July 29 – Happy Birthday, Walter Hunt

Posted on July 29, 2015



Some people achieve fame and fortune when they invent something really useful or popular.

But Walter Hunt (born in New York on this date in 1796) invented a whole lot of somethings and didn't earn as much fame and fortune as, perhaps, he ought to have.

For example, do you know who invented the sewing machine? If your answer is Elias Howe (as mine was), you might be interested to know that Hunt invented a lockstitch sewing machine with a second thread (bobbin) and an eye-pointed needle more than a decade before Howe. However, Hunt feared that he would put seamstresses out of work, so he didn't patent his sewing machine. Foolish, right? Because of course someone else just re-invented it!

Some other Hunt inventions include a repeating rifle, flax spinner, knife sharpener, streetcar bell, hard-coal-burning stove, street sweeping machine, velocipede (early bicycle), and ice plough. Oh! And a fountain pen, nail-making machine, swivel-cap stopper, inkstand... and the biggie: the safety pin!

Hunt was a prolific inventor, but he didn't always realize the importance of his inventions. The invention of the safety pen is a good case in point:

Hunt owed some guy fifteen dollars. So he sat down to invent something useful, and a couple of hours later he came up with an idea for a safety pin. He patented his idea, but he didn't realize how big this invention would be, and he sold his patent and all the rights to his invention for just $400.

Nowadays, just two companies in the U.S. make safety pins, with each factory putting out over 3 million safety pins a day! The company that paid Hunt $400 for the rights to the safety pin made millions upon millions of dollars in profit from his invention!

For more about safety pins, check out this earlier post.




By the way...

When Howe patented a similar sewing machine to Hunt's earlier invention, Hunt's family prompted him to challenge Howe's claim. He did so, but the patent office accepted Howe as the first to submit a patent application for the invention.
However, Hunt was able to receive a patent for an improvement on the sewing machine – a machine that had a fabric feed that would help move fabric through the machine at an even rate and therefore minimize jams.

In 1858 Isaac Singer agreed to pay Hunt $50,000 for his original design – but Hunt died before this payment was made. I assume (and hope!) that Hunt's family received the money.



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July 28 – National Milk Chocolate Day

Posted on July 28, 2015

I don't know how smart it is to have any sort of chocolate day in July! Us Northern-Hemisphere types often have hot, hot days and warm nights – just the sort of weather that can make a mess of chocolate treats!

But I got to wondering when people first started eating chocolate...

Here's the scoop:

The word cocoa comes from the Spanish word cacao, which comes from the native-Central-American (Nahuatl) word cacahuatl. The cacao tree is native to South and Central America, but the American natives who used parts of the cacao tree for food first used the fleshy fruit to make alcohol. The seeds (beans) found in pods in the middle of the fruit were not the first attraction to the plant.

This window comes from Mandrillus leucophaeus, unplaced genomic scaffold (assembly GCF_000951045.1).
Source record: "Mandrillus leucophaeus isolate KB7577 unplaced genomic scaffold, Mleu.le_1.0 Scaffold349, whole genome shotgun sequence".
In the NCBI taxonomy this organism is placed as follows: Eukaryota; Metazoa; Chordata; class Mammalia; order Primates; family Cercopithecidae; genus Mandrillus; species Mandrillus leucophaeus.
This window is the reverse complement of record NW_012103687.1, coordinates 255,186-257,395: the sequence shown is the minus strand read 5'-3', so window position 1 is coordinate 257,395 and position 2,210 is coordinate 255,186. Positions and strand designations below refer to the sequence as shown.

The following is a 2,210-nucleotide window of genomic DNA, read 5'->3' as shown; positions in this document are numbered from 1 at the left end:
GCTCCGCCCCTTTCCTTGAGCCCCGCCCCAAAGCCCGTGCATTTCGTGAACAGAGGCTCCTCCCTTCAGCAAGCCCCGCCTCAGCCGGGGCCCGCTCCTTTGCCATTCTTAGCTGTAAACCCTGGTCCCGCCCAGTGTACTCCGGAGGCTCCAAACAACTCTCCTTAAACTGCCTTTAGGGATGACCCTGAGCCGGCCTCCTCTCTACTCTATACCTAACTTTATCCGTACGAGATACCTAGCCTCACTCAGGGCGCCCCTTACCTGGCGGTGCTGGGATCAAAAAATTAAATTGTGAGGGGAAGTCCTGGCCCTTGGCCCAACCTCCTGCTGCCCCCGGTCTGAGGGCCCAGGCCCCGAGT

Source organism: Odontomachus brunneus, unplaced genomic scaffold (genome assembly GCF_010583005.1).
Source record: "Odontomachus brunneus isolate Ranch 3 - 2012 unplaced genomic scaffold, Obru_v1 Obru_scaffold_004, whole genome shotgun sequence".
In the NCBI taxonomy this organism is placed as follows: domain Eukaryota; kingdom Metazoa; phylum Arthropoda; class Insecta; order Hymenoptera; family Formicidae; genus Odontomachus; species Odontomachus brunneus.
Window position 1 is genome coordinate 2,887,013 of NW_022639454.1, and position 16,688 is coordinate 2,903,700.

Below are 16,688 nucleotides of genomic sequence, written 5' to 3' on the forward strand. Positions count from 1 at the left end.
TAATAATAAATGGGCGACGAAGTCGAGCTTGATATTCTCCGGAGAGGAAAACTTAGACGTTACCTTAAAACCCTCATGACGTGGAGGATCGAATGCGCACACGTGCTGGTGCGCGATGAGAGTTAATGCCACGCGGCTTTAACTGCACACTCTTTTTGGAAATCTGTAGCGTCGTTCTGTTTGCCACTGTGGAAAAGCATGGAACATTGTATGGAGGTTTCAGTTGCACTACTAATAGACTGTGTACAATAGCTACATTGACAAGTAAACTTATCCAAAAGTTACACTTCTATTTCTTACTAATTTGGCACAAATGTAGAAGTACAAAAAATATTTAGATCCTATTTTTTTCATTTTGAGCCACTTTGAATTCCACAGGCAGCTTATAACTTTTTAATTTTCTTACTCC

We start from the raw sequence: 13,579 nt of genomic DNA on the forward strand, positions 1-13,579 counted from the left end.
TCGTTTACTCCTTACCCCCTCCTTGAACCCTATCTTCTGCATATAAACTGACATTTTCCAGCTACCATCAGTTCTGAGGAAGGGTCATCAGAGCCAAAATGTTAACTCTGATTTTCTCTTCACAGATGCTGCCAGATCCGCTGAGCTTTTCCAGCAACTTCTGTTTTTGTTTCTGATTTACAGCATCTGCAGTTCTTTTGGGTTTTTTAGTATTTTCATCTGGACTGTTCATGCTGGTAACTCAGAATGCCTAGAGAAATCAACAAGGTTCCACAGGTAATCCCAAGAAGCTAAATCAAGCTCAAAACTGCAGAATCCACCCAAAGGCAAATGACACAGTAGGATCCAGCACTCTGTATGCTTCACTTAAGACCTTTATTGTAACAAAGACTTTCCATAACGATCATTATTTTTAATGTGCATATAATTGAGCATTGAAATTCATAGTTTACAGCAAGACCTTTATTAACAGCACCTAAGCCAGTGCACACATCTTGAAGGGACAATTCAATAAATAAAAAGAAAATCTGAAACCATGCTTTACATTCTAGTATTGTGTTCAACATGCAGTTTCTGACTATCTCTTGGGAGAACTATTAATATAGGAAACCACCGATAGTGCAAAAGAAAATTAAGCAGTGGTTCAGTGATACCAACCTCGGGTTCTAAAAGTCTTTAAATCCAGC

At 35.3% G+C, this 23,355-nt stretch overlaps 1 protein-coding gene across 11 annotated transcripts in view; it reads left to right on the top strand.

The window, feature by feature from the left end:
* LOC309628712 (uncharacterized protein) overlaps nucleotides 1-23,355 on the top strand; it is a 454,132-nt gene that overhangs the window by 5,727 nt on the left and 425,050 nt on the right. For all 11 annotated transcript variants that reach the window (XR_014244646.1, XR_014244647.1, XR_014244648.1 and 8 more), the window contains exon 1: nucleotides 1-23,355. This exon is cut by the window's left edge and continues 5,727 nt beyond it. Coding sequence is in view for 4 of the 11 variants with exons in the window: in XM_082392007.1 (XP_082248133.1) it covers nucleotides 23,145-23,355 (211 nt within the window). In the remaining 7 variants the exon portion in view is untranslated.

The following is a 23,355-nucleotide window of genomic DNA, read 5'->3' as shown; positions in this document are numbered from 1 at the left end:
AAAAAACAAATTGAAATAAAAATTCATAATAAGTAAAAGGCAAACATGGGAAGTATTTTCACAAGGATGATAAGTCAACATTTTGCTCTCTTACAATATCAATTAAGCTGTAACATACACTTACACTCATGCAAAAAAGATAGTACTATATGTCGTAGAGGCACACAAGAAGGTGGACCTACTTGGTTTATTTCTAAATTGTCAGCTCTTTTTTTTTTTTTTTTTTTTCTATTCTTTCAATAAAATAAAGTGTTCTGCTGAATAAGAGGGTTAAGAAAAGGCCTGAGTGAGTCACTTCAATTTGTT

These are cocoa beans in their pod.


By 1400 or 1500 BCE, various Central- and South-American peoples were roasting the cocoa beans and shucking off their papery skins. They used the chocolate in various ways, and many people even used cocoa beans as a form of money.

You have probably already guessed that cocoa beans from the cacao tree were one of the many foods introduced to Europe and the rest of the world by the Spanish conquistadors. Now, however, about 70% of the world's chocolate is grown in Africa!

Here are some chocolate terms:

cocoa butter is the fatty part of the cocoa bean

cocoa solids are the remaining, nonfat part of the cocoa bean, which is ground into a powder

chocolate liquor is a liquid created by melting cocoa beans; its about half butter and half solids

raw chocolate has never been heated or mixed with other ingredients, and it has never been processed in any way

unsweetened chocolate is pure chocolate liquor mixed with other fats to create a solid; trust me, this is hard to eat!

baking chocolate is unsweetened chocolate; it is often mixed with sugar to make chocolate cookies or cakes

bitter chocolate is also unsweetened chocolate

dark chocolate is created by adding fat and sugar to cocoa; it's yummy

bittersweet chocolate is dark chocolate that only has a little bit of added sugar; sometimes vanilla is added

semi-sweet chocolate is dark chocolate with more added sugar; many chocolate chips fall into this category

sweet chocolate has more sugar even that semi-sweet

couverture is chocolate with a lot of extra cocoa butter

milk chocolate is made by adding milk powder, liquid milk, or condensed milk to chocolate along with sugar and perhaps extra cocoa butter

white chocolate is sugar, milk, and cocoa butter – but no cocoa solids

compound chocolate is made by adding vegetable fats to cocoa

cocoa powder is made by removing nearly all the cocoa butter and grinding the rest of the cocoa bean into powder

modeling chocolate is used to create decorations; it is made by combing melted chocolate with corn syrup or other syrup

  • Check out these amazing things made out of chocolate,




  • Some people have gathered amazing chocolate sculptures on Pinterest pages